BBC News asked the Japanese government to respond to that allegation and to explain why Japan has not introduced electronic recordings of police interviews as recommended by the United Nations Human Rights Committee, but no one was available to comment.
In two years' time an important change will allow people a greater say in the justice system.
Ordinary people will join the judges on the bench as lay judges to hear the most serious cases.
Six of them will sit with three professional judges to try each case.
They will also, unlike juries in Britain, be able to help determine the sentence if the accused is found guilty of a crime.
Robert Prect is an American lawyer who is advising the Japanese on how to implement the new system. He believes it will make a difference.
"It's really going to change the way that justice is meted out in this country," he says.
"At the moment they have a system that lacks, from a western standpoint, the traditional safeguards of judicial independence and impartiality that we're accustomed to."
"Now, with bringing in ordinary citizens, six of them, they will conceivably have the ability to influence verdicts. And that's revolutionary."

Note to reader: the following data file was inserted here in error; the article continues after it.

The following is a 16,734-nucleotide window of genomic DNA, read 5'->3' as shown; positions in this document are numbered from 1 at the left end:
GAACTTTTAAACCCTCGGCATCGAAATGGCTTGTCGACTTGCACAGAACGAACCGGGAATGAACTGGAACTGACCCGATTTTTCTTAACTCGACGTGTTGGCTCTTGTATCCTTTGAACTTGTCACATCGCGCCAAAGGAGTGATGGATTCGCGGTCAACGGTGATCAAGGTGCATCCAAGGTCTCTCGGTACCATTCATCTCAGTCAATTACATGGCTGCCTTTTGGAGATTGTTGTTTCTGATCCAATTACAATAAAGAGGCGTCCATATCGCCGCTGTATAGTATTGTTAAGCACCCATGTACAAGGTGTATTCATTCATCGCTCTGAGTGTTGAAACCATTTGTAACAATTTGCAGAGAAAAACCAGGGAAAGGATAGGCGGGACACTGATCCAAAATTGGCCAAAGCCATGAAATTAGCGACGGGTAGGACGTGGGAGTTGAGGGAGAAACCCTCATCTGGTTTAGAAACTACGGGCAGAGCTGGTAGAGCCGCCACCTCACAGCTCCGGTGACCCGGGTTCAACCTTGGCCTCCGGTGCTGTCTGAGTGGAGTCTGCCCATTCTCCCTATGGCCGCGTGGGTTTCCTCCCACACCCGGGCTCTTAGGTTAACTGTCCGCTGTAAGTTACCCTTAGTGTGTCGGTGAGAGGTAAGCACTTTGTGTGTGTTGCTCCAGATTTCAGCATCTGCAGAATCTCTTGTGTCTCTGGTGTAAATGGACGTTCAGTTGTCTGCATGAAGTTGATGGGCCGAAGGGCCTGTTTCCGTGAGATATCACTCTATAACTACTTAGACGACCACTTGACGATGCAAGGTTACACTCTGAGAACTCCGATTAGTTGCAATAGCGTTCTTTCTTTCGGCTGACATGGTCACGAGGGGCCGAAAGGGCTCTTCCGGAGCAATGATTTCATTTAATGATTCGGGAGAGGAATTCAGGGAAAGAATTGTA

The new system of lay judges will only be used to try the most serious crimes.
Unable to forgive
But even if the new system had been in place it would not have helped Sachio Kawabata.
He is now campaigning for further changes in the law, in particular the introduction of electronic recording of police interviews.
He has sued the police successfully for the way that he was treated, but he says he will not rest until more widespread improvements are made to the criminal justice system.
"I can't forgive and I can't forget," he says.
"I will never forget the sound of the spring on the door when it opened and closed when they locked me in the interrogation room. I can still hear the sound in my ears. I can never forgive them."